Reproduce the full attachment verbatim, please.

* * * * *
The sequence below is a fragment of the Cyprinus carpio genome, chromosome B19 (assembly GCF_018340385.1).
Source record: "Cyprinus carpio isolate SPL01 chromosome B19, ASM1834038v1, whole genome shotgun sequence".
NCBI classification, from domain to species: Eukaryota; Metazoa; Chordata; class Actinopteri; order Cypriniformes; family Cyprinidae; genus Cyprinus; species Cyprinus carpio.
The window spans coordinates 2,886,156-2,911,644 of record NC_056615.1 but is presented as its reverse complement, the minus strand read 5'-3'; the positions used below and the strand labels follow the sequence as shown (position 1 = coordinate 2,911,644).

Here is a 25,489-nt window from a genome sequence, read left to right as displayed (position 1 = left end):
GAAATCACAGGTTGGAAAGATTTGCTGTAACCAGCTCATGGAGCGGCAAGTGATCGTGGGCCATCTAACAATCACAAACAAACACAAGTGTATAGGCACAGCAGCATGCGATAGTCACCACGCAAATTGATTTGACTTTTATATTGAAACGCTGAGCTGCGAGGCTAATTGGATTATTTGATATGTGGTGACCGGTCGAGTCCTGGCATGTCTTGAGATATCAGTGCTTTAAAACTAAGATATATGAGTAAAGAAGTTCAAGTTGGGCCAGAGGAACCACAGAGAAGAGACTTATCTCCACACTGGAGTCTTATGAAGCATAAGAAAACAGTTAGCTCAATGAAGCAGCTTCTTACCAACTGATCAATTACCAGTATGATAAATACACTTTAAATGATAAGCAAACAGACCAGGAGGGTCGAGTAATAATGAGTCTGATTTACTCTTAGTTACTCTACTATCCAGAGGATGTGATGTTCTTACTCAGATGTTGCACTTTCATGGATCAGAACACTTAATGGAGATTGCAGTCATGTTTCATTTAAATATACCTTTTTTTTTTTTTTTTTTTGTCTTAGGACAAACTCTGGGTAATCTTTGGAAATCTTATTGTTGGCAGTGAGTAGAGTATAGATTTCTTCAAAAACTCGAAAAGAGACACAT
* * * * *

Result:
The sequence below is a fragment of the Cyprinus carpio genome, chromosome B19 (assembly GCF_018340385.1).
Source record: "Cyprinus carpio isolate SPL01 chromosome B19, ASM1834038v1, whole genome shotgun sequence".
NCBI classification, from domain to species: Eukaryota; Metazoa; Chordata; class Actinopteri; order Cypriniformes; family Cyprinidae; genus Cyprinus; species Cyprinus carpio.
The window spans coordinates 2,886,156-2,911,644 of record NC_056615.1 but is presented as its reverse complement, the minus strand read 5'-3'; the positions used below and the strand labels follow the sequence as shown (position 1 = coordinate 2,911,644).

Here is a 25,489-nt window from a genome sequence, read left to right as displayed (position 1 = left end):
GAAATCACAGGTTGGAAAGATTTGCTGTAACCAGCTCATGGAGCGGCAAGTGATCGTGGGCCATCTAACAATCACAAACAAACACAAGTGTATAGGCACAGCAGCATGCGATAGTCACCACGCAAATTGATTTGACTTTTATATTGAAACGCTGAGCTGCGAGGCTAATTGGATTATTTGATATGTGGTGACCGGTCGAGTCCTGGCATGTCTTGAGATATCAGTGCTTTAAAACTAAGATATATGAGTAAAGAAGTTCAAGTTGGGCCAGAGGAACCACAGAGAAGAGACTTATCTCCACACTGGAGTCTTATGAAGCATAAGAAAACAGTTAGCTCAATGAAGCAGCTTCTTACCAACTGATCAATTACCAGTATGATAAATACACTTTAAATGATAAGCAAACAGACCAGGAGGGTCGAGTAATAATGAGTCTGATTTACTCTTAGTTACTCTACTATCCAGAGGATGTGATGTTCTTACTCAGATGTTGCACTTTCATGGATCAGAACACTTAATGGAGATTGCAGTCATGTTTCATTTAAATATACCTTTTTTTTTTTTTTTTTTTGTCTTAGGACAAACTCTGGGTAATCTTTGGAAATCTTATTGTTGGCAGTGAGTAGAGTATAGATTTCTTCAAAAACTCGAAAAGAGACACAT